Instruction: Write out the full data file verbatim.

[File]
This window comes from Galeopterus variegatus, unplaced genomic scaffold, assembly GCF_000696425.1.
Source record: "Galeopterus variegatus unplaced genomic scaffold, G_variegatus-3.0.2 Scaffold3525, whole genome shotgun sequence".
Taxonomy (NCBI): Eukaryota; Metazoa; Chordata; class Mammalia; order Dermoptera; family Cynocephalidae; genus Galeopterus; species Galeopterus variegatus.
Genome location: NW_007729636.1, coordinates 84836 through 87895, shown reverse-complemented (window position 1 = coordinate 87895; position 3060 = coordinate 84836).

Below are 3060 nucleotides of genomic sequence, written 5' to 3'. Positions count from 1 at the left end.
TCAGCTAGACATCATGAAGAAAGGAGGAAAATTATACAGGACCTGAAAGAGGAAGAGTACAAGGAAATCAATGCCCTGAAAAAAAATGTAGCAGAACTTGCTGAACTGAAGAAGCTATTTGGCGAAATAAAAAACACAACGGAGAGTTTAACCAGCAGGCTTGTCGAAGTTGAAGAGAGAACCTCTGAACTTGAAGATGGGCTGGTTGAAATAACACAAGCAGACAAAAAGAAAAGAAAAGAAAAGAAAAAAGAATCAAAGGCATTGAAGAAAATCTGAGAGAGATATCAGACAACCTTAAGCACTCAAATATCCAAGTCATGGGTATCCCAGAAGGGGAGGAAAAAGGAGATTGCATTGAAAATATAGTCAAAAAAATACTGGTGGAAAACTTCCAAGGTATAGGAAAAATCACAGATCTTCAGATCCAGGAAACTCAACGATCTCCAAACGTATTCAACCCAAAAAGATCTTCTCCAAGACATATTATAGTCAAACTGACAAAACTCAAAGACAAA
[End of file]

This window comes from Galeopterus variegatus, unplaced genomic scaffold, assembly GCF_000696425.1.
Source record: "Galeopterus variegatus unplaced genomic scaffold, G_variegatus-3.0.2 Scaffold3525, whole genome shotgun sequence".
Taxonomy (NCBI): Eukaryota; Metazoa; Chordata; class Mammalia; order Dermoptera; family Cynocephalidae; genus Galeopterus; species Galeopterus variegatus.
Genome location: NW_007729636.1, coordinates 84836 through 87895, shown reverse-complemented (window position 1 = coordinate 87895; position 3060 = coordinate 84836).

Below are 3060 nucleotides of genomic sequence, written 5' to 3'. Positions count from 1 at the left end.
TCAGCTAGACATCATGAAGAAAGGAGGAAAATTATACAGGACCTGAAAGAGGAAGAGTACAAGGAAATCAATGCCCTGAAAAAAAATGTAGCAGAACTTGCTGAACTGAAGAAGCTATTTGGCGAAATAAAAAACACAACGGAGAGTTTAACCAGCAGGCTTGTCGAAGTTGAAGAGAGAACCTCTGAACTTGAAGATGGGCTGGTTGAAATAACACAAGCAGACAAAAAGAAAAGAAAAGAAAAGAAAAAAGAATCAAAGGCATTGAAGAAAATCTGAGAGAGATATCAGACAACCTTAAGCACTCAAATATCCAAGTCATGGGTATCCCAGAAGGGGAGGAAAAAGGAGATTGCATTGAAAATATAGTCAAAAAAATACTGGTGGAAAACTTCCAAGGTATAGGAAAAATCACAGATCTTCAGATCCAGGAAACTCAACGATCTCCAAACGTATTCAACCCAAAAAGATCTTCTCCAAGACATATTATAGTCAAACTGACAAAACTCAAAGACAAA